Turned out Steve had never actually been out of the inlet, so that was what we did first. Quite the contrast to the heavy chop here last time!


Having stuck our noses out into the Atlantic, and my motion to paddle to England having been universally voted down without so much as a second, we turned around to go find the seals. Or go let the seals find us. These sealwatching paddles are always interesting in that it's really not entirely clear who's watching who, and this time was no exception. First little round head popped up just after we'd re-entered the inlet - I didn't manage to get a good shot (I was a little fumblefingered with the camera all day because of the thick gloves) but Steve and the seal are watching each other here - 

Cropped view with what I'm pretty sure is the top of the seal's head, unless it's a particularly well-defined wavelet:

We watched that one and couple others that also came up to take a look, then headed on in towards the marshes -


And then the wind died completely and the water went to flat calm, and  the seals were everywhere. Practically perfect seal-watching conditions - a choppy day, those little heads are so hard to spot, a day like this, it's the easiest thing in the world. Wish we'd had this weather the weekend of the club's seal paddle!

We pretty much stopped paddling and just looked at the seals looking at us until we started to get chilled enough that we decided to move on.

Plenty of birds, too - none of the dovekies birder friend Mary told me to watch for (cute little birds, I would've loved to see them, and when I mentioned that to one of the birders who were watching the buntings and larks in the morning, she got very excited - "There are dovekies?" - I did explain that that was just what somebody had said we should watch for!) but we saw more loons, and I think a couple of long-tailed ducks, and mergansers kept surprising up when they'd suddenly pop into view right next to our boats. Lovely!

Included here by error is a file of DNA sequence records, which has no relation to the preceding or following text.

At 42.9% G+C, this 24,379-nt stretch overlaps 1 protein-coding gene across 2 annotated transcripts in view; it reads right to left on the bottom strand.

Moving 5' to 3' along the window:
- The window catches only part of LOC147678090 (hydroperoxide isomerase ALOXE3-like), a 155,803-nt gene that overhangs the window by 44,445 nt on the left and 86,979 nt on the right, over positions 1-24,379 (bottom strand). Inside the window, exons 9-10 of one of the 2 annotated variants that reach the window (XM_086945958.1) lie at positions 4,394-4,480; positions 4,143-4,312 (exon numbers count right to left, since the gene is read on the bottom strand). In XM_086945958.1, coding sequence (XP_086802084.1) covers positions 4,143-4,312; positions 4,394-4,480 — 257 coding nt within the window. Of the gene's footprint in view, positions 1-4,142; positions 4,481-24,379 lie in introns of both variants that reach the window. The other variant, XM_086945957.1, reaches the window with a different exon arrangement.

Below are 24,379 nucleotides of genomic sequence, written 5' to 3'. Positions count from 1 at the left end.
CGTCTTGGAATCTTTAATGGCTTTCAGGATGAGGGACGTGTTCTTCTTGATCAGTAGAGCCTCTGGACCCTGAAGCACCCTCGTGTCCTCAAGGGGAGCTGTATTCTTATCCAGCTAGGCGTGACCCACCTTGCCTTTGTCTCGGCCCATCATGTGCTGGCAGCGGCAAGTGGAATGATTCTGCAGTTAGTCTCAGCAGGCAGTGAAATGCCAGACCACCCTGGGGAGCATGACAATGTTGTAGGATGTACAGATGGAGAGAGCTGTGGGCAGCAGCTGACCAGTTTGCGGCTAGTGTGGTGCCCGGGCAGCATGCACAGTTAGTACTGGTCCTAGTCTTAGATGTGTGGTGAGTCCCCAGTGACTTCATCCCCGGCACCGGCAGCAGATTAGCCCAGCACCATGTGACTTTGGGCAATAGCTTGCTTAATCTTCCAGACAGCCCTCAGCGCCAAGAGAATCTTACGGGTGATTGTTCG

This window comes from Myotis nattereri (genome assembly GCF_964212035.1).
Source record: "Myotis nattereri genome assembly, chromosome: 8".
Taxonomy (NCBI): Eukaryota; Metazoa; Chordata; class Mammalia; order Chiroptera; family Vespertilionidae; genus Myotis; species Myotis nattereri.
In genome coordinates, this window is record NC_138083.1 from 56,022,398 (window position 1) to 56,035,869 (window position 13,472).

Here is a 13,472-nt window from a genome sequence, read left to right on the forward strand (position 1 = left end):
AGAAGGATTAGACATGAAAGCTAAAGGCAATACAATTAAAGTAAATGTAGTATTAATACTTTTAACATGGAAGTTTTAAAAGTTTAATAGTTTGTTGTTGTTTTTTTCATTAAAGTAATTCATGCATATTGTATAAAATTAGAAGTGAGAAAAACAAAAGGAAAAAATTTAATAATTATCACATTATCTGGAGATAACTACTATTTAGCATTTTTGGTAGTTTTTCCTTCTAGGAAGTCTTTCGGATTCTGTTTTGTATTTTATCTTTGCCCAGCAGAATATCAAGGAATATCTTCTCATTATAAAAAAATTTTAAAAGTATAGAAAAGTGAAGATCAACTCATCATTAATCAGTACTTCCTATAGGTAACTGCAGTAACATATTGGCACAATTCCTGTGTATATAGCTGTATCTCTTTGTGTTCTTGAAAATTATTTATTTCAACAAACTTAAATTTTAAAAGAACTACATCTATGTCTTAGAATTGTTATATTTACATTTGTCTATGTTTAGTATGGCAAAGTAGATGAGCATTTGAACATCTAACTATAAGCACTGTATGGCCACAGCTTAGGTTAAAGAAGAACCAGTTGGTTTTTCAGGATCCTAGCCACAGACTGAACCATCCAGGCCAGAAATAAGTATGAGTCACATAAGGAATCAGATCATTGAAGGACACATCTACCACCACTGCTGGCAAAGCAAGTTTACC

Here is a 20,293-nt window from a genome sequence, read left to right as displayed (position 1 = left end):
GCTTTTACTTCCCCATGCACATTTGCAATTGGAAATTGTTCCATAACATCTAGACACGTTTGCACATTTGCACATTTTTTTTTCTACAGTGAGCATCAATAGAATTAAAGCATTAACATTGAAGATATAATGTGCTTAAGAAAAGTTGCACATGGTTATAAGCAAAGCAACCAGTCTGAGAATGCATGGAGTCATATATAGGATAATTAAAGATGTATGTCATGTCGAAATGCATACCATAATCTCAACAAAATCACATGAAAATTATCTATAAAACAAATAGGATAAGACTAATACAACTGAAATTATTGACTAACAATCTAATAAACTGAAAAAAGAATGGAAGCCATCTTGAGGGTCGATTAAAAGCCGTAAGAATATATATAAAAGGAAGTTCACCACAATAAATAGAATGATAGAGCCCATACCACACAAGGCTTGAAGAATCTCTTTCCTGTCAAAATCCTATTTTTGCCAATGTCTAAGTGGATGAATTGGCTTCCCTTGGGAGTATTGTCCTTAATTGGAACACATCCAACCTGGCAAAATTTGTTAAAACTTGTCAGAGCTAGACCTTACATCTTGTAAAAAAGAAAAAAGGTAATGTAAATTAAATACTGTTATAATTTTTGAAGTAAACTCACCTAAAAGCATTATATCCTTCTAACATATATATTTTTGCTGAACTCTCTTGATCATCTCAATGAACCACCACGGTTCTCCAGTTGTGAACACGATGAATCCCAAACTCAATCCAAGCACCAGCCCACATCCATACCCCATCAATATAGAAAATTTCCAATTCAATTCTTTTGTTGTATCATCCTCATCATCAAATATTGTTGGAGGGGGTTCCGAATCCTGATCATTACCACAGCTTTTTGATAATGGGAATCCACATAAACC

Moving along now to warm up after we'd all gotten chilled during the drift, Steve suggested that we head just a little way into the marsh, just up to the little summer house in the picture above.  He's taken to calling that "Bonnie's place", not because it is, but because boy, I do wish. You can keep your Cancun, you can keep your Cote D'Azur..it may not be Hawai'i but for someone who's settled here in NY, I just think that having a little place like this to go in the summertime would be heaven. 

Looks like they made it through Sandy OK. Nice to see. 
After that we turned around headed back. TQ decided to sprint back, as he'll sometimes do when we're out together everything's quiet - it was fun watching the seals but he was ready to move. I tried to keep up with him for a bit, but then I had one last seal pop up pretty close and HAD to stop to try to take a picture -

Stymied once again by the neoprene gloves, and on top of that my hands were officially freezing at this point - I actually thought the camera was having problems but when I looked closer back at the dock, I realized that I had just zoomed it all the way up to max (Optio W80 has a 5x optical zoom but then it goes on up to 30x plus digitally) and this was the sky! Oh well, I still enjoyed this last encounter.

Waved goodbye to the seal and started paddling fast to warm up again. Next stop Bigelow's! I'd foregone this after the hike because there were a couple of people who were interested in being back at the club by a certain time, so us going back early let the carpool be more efficient, and I just didn't feel like I'd worked up enough of an appetite to do justice to a plate of Bigelow's lovely clam bellies. No such reservations this time! 

End of another fine day. Thanks again to Steve the Paddling Chef for pulling this together despite a very unsettled forecast - turned out great!